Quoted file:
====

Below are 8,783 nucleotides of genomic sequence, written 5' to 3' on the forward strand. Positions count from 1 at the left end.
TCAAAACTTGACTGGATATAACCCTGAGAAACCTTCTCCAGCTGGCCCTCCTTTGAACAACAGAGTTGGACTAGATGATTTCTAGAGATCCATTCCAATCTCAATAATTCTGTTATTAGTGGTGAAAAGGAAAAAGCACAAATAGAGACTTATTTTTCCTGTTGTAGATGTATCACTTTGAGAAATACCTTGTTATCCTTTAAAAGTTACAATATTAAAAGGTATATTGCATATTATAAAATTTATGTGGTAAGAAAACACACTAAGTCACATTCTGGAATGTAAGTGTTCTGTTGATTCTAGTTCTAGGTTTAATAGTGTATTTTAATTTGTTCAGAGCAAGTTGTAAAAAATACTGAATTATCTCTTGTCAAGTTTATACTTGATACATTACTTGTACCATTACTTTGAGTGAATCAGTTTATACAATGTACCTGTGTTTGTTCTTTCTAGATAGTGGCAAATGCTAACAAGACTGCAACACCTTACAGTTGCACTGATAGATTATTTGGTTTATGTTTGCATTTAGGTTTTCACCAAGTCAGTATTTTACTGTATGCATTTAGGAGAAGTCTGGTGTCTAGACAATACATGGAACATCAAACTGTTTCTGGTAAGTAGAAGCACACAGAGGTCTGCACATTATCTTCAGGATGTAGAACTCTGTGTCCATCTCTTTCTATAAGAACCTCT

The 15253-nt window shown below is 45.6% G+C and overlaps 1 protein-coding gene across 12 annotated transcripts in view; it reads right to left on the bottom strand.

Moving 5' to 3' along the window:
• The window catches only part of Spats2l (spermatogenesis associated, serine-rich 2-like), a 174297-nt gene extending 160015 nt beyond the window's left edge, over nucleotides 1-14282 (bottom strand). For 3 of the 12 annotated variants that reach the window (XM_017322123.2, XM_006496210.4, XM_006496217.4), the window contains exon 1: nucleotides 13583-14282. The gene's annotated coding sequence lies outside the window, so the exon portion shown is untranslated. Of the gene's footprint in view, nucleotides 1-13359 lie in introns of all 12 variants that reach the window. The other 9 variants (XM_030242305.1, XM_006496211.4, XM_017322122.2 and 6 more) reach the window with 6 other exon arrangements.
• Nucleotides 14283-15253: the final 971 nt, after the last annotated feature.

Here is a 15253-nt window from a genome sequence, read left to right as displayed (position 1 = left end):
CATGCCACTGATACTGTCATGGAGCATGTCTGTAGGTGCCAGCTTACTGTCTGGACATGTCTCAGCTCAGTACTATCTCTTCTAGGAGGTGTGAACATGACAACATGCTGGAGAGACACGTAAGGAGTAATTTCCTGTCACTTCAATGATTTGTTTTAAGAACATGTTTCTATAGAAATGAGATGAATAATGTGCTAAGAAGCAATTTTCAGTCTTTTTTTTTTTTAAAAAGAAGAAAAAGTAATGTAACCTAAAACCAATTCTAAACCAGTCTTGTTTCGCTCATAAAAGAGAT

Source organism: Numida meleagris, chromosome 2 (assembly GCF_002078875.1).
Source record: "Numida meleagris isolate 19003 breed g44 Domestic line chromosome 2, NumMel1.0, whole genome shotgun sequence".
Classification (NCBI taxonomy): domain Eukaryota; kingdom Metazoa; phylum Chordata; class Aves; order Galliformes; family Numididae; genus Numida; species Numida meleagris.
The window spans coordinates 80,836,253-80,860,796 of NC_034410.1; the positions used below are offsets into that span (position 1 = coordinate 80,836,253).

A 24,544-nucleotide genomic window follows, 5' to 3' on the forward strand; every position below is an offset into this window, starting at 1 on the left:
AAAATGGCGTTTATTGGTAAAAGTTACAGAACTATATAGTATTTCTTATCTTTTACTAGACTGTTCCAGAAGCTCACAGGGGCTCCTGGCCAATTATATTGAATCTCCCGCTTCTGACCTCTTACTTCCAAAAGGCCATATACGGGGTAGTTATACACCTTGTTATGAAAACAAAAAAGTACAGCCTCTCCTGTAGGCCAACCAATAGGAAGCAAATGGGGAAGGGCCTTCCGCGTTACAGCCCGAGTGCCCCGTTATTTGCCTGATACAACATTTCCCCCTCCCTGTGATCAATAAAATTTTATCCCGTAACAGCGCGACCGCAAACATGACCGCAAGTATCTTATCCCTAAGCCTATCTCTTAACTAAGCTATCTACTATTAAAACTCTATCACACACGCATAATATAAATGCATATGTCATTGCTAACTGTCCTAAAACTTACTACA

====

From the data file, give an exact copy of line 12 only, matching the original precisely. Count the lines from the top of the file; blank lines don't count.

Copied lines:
The window spans coordinates 80,836,253-80,860,796 of NC_034410.1; the positions used below are offsets into that span (position 1 = coordinate 80,836,253).